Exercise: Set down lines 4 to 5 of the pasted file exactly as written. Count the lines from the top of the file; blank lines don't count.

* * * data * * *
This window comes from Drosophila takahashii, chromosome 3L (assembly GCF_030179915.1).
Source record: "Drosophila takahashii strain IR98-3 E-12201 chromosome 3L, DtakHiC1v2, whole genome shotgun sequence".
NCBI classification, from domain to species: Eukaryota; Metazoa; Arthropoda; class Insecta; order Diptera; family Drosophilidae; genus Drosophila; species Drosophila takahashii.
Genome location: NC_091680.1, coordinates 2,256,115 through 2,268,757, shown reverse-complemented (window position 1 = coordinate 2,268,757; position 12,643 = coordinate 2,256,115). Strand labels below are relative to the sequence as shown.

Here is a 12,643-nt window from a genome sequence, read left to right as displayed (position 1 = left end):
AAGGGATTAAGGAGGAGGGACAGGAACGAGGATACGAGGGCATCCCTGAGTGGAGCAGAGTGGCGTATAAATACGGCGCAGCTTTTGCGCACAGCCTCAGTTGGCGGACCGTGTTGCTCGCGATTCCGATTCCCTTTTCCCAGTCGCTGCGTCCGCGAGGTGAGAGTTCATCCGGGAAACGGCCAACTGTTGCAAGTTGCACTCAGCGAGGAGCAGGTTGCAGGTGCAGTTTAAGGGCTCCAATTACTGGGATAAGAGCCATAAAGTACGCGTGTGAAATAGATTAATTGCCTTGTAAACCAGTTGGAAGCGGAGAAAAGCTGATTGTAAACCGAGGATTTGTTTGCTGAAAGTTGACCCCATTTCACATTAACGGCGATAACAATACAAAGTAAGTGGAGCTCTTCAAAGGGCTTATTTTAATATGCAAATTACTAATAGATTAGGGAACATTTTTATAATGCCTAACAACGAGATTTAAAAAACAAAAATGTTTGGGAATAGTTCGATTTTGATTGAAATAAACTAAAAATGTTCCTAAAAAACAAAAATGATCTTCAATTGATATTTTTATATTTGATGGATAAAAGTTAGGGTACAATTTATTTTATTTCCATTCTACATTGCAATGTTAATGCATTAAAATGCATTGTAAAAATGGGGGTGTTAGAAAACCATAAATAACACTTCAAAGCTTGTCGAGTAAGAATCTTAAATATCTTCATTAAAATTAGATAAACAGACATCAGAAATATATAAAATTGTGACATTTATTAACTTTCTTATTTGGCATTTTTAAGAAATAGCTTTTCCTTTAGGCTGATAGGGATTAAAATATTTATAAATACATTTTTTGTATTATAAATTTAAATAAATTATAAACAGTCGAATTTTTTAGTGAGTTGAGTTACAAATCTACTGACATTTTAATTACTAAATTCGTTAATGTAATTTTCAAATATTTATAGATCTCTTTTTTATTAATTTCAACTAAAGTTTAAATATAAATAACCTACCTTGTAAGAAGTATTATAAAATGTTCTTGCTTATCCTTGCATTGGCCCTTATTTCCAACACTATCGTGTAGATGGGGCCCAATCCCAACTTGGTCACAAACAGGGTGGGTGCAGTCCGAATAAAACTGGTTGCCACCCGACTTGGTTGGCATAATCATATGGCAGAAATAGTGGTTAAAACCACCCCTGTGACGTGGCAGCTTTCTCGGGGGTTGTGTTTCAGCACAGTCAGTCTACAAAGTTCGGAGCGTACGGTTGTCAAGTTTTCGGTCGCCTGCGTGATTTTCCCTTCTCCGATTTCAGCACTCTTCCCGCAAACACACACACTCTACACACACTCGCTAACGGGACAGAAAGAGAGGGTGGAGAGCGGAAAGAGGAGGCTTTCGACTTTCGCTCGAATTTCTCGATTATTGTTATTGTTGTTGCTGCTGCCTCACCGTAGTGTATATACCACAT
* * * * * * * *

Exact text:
Genome location: NC_091680.1, coordinates 2,256,115 through 2,268,757, shown reverse-complemented (window position 1 = coordinate 2,268,757; position 12,643 = coordinate 2,256,115). Strand labels below are relative to the sequence as shown.

Here is a 12,643-nt window from a genome sequence, read left to right as displayed (position 1 = left end):